What is the best thing you've eaten in the past week? 

Youngberries picked from my veggie patch with my sons. What a luxury. Home-grown organic berries.

Can you tell us the secret of your famous tomato chutney?

Fresh seasonal produce. I get all my tomatoes from Sam, a 74 year old tomato farmer just outside of Dural in Sydney's north west he grows his tomatoes with love, organically and sustainably, just as his Nonno taught him back in Naples.  

What is the best music to make chutney to?

I like a bit of rhythm when I'm stirring the pot so s bit late 70s Afro beat hits the spot someone like Fela Kuti 

  • Hands Lane Seville Orange Marmalade Glazed Xmas Ham

1 bone-in baked ham (4.5kg approx)

30 whole cloves

1 jar of Hands Lane Seville orange marmalade

1/4 cup Dijon mustard 


Preheat oven to 180°C.
Line a large baking pan with heavy-duty aluminium foil.
Place ham cut side down in centre of pan.

Trim any rind or excess fat from ham with a sharp knife.
Score outside of ham with a sharp knife in a decorative diamond pattern (as shown) and insert a whole clove into each diamond point.
Cover pan and ham with more heavy-duty aluminium foil. 
Bake ham for 1 1/2 hours.

Make glaze
Melt the Hands Lane Seville orange marmalade in small saucepan over medium heat, stirring occasionally.
Whisk in Dijon mustard and 2Tbsp. water.
Bring mixture to a boil and cook for about 10 minutes, until glaze thickens.
Set glaze aside.

Remove ham from oven and raise oven temperature to 220°C
Remove aluminum foil covering ham and brush warm glaze all over ham.
Return ham to oven and bake uncovered until glaze caramelizes, about 30 minutes.
Remove ham from oven, tent loosely with aluminum foil to keep warm, and let stand for 30 minutes before serving.


The Christmas Artisan Food Gift market is a collaboration between Sydney Living Museums and Real Food Projects.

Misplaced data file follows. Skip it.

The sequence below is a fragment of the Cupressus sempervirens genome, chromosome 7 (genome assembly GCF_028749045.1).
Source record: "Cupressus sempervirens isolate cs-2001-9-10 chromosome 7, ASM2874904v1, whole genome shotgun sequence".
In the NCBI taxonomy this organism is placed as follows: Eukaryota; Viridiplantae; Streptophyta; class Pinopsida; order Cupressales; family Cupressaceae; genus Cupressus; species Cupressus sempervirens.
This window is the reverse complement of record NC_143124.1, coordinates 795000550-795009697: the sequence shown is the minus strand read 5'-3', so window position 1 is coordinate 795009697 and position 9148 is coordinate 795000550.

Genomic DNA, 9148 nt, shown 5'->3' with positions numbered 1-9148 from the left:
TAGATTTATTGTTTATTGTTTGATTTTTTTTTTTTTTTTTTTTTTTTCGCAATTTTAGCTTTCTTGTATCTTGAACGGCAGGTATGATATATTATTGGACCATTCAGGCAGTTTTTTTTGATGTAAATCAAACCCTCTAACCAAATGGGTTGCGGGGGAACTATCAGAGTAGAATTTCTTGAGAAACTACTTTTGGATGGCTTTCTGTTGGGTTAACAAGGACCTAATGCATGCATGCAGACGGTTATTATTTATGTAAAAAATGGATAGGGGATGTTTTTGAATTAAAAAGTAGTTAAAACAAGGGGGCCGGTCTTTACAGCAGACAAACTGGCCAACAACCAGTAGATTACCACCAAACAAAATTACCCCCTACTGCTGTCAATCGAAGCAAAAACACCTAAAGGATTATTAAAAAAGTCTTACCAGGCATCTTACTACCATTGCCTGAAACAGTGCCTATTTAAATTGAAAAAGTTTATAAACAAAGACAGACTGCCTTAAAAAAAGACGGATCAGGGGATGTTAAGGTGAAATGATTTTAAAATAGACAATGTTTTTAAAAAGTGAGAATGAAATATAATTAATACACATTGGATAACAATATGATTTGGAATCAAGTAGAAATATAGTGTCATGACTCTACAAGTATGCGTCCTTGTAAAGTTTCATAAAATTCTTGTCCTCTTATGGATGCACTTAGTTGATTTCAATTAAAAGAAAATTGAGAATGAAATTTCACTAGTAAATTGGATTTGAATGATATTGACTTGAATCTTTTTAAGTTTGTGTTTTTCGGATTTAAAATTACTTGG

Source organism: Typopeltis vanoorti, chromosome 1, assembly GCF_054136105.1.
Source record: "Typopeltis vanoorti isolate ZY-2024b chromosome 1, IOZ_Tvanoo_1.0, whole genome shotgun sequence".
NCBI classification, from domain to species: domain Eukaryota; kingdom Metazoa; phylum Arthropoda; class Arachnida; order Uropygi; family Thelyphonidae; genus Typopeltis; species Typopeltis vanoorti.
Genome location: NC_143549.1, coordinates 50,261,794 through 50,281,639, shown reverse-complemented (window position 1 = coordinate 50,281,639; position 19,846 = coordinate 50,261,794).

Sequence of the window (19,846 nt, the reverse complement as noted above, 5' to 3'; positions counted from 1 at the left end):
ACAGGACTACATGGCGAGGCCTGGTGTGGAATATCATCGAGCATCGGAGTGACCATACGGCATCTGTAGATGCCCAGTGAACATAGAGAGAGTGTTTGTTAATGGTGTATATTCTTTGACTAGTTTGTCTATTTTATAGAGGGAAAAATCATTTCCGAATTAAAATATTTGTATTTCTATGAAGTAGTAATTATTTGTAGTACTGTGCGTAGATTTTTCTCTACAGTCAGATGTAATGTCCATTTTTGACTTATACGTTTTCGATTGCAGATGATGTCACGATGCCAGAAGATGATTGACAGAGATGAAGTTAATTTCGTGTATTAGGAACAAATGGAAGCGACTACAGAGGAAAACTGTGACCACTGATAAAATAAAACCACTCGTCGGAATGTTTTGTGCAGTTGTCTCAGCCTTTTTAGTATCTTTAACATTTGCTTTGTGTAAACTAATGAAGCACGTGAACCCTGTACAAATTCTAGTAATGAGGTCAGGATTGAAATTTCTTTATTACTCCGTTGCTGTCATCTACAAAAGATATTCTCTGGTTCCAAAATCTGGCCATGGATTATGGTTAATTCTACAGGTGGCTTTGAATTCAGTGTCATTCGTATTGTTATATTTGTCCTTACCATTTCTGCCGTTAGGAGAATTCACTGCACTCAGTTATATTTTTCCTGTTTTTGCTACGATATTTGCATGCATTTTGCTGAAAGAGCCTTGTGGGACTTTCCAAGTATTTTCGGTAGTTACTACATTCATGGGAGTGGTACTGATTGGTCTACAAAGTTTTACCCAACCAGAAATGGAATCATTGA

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Meet Kate from The Vegan Tea House!

By Kate Walsh

Meet Kate Jones from the The Vegan Tea House - one of the latest artisan producers taking Sydney by storm with beautiful teas, vegan brownies brownies, banana bread, pies, muesli bars, fruit and nut mixes, toasted granola and their practically world famous chocolate hazelnut spreads.

What is your favourite music to cook to?
Rufus’s new album makes me feel like I’ve just eaten a whizz fizz or a fruit tingle.

What was your job prior to this?
I was a quality analyst for a telco and slowly destroying my soul in the process. I was the only vegan in the village. True story.

Favourite moment in the last week?
Im a big believer of serendipity and this week I forgot to add flour to two big batches of brownies (god knows where my head was). What resulted are these gorgeous fudgey decadent brownies ...I can’t even talk about how amazing they are. They will be in my new range.

If there was one thing you could change about the food system, what would it be?
We need to change the idea that mass production with no thought for the well being of animals is normal. People need to ask and just not buy.

  • Raw Berry Cheesecake: Raw Vegan Gluten & Sugar Free!! 

You need
Base: 1 cup each soaked & rinsed raw walnuts & almonds (or whatever nut you like) 6 medjool dates

Cream filling: bottom layer 3 cups soaked & rinsed raw cashews 12 medjool dates ¾ cup coconut oil juice of two lemons

Top layer: a couple of handfuls of berries (or whatever you like!)

What to do
Base: In a food processor blend everything until its crumbly and then press into a cake tin
Cream filling: Bottom layer: In a high powered blender chuck everything in and blend until smooth and creamy and yum! Pop ¾ into the tin and smooth it out
Top layer: Add remaining ingredients and blend till smooth. Add on top of the bottom layer and smooth out then decorate! Chuck in the freezer for about an hour or two, and then put it into your face.


The Christmas Artisan Food Gift market is a collaboration between Sydney Living Museums and Real Food Projects.